No to pick nits here, but Mac OS X is not Debian based. The core kernel (xnu) is a Mach Kernel with a FreeBSD layer on top. It is very much BSD based, not Linux based.



to find a way to put it on a regular x86 PC, and then proceeding to find all sorts of exploits (5 in about six weeks or so). I fully



NONE of these exploits have anything to do with Intel though. They were all exploits on PPC as well. Plus, the number of Intel Mac's is still small. The release of the exploits and the release of Intel Macs was a coincidence.



expect that trend to increase, and even spread to other *nix operating systems (since most of these OS share quite a few traits) as they bring their mercilessly darwinian methods to the new platform.

Comments?



NO doubt there. The more popular the platform, the more exploits will be found and the more that will be distributed. And certainly, hackers will crack Mac Os X Intel and get it to run on everything. The good thing for Mac users though is that none of the exploits found are remotely exploitable. They are all trojans. I don't care how secure a system is, if you can get a (l)user to run an attachment it will work. Mac OS X ships with everything turned off (web, ftp, ssh, etc.) so there is very little chance of a network worm to wiggle through.
Link Posted: 3/5/2006 9:05:36 AM EDT
[Last Edit: 3/5/2006 9:06:26 AM EDT by Foxxz]
This explains alot about Mac users



-Foxxz
Link Posted: 3/5/2006 7:03:47 PM EDT

Originally Posted By Foxxz:
This explains alot about Mac users

www.penny-arcade.com/images/2006/20060303.jpg

-Foxxz



this is so true. mac people are very.......................... unique
Link Posted: 3/6/2006 1:33:48 AM EDT

Originally Posted By cruze5:

Originally Posted By Foxxz:
This explains alot about Mac users

www.penny-arcade.com/images/2006/20060303.jpg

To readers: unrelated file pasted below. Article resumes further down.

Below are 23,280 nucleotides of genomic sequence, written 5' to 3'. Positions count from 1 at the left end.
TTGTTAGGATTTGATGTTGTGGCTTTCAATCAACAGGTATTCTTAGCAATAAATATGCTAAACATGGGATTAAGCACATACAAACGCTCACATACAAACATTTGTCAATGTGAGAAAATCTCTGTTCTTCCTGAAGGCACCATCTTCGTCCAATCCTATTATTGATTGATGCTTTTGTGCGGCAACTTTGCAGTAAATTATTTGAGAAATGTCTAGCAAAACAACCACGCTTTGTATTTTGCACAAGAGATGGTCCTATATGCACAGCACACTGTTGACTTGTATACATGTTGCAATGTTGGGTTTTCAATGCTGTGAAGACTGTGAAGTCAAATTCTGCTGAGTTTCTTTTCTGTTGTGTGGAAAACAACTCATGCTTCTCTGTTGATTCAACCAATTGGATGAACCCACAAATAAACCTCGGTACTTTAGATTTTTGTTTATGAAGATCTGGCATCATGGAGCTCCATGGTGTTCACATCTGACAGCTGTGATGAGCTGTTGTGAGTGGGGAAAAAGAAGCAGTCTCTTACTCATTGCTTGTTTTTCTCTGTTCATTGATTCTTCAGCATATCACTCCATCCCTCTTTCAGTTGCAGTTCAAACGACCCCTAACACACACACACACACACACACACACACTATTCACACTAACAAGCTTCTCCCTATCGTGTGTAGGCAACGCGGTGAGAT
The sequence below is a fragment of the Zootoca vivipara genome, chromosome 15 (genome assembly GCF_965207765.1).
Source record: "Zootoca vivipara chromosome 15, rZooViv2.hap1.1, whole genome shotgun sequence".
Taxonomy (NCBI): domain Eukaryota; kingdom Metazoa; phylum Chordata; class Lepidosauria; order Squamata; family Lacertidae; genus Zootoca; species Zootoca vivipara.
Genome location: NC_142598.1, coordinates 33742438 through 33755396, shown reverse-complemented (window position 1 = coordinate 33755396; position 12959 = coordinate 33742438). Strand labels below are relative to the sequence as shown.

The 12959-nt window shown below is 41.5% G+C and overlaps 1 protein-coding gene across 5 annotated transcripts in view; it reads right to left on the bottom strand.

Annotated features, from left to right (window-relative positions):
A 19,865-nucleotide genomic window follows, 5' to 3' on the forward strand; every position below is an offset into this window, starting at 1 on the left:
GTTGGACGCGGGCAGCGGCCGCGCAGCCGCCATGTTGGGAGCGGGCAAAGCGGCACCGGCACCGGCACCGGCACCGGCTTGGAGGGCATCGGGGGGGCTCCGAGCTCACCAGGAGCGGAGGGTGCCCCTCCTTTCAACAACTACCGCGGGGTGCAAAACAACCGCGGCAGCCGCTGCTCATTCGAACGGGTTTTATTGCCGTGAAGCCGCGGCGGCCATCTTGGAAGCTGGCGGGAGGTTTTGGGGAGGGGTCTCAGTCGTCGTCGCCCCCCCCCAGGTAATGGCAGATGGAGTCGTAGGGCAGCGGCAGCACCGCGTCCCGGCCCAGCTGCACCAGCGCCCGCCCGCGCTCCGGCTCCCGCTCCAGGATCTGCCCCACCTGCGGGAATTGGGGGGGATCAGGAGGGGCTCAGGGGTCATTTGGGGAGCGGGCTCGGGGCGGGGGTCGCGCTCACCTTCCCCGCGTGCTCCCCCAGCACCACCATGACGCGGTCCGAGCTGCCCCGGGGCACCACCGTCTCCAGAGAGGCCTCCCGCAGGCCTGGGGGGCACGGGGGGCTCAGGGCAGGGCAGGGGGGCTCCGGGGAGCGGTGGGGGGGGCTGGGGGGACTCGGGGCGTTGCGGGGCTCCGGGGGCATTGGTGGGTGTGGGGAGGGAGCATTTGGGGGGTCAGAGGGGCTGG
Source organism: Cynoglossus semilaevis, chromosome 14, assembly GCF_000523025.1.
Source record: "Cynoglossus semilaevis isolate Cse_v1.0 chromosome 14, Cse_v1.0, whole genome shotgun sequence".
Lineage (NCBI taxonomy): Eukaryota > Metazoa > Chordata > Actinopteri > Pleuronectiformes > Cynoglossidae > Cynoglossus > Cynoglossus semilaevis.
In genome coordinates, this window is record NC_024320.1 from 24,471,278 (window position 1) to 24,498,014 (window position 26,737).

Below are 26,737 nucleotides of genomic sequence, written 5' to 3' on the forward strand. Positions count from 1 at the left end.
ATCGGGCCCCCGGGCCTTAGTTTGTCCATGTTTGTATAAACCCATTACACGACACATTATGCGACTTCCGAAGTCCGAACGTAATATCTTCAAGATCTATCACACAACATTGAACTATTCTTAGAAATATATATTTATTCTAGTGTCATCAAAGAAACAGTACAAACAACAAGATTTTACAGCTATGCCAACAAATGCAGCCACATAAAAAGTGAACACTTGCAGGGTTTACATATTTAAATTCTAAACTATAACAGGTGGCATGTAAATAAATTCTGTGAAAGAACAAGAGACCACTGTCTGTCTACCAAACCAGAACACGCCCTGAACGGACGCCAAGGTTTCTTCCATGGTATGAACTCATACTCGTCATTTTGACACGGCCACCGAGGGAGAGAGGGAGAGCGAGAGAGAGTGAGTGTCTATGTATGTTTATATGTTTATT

-Foxxz



this is so true. mac people are very.......................... unique



Brokeback Mac?

BrokeMac?
Link Posted: 3/6/2006 2:06:06 AM EDT
Just because I use a Mac does not mean that I like my anus to be used as a semen receptacle.

The 5% Mac Market share and estimated 5% gay population are merely coincidences anyhow. And that Rainbow Mac Logo....that is coincidence as well. I thwear, you guyeths are thilly thumbtimes.
Link Posted: 3/6/2006 3:37:36 PM EDT
I switched to a Mac about three months ago and now I cannot figure out why I waited so long. The thing I like best about it? It just works.

Link Posted: 3/6/2006 3:40:32 PM EDT

Originally Posted By -42-:
I switched to a Mac about three months ago and now I cannot figure out why I waited so long. The thing I like best about it? It just works.




just wait untill you have a hardware problem
Link Posted: 3/6/2006 5:29:45 PM EDT

Originally Posted By cruze5:

Originally Posted By -42-:
I switched to a Mac about three months ago and now I cannot figure out why I waited so long. The thing I like best about it? It just works.




just wait untill you have a hardware problem hr


One more reason I bought the AppleCare plan! I heard about possible hardware issues.
Link Posted: 3/6/2006 9:31:17 PM EDT

Originally Posted By 101_proof: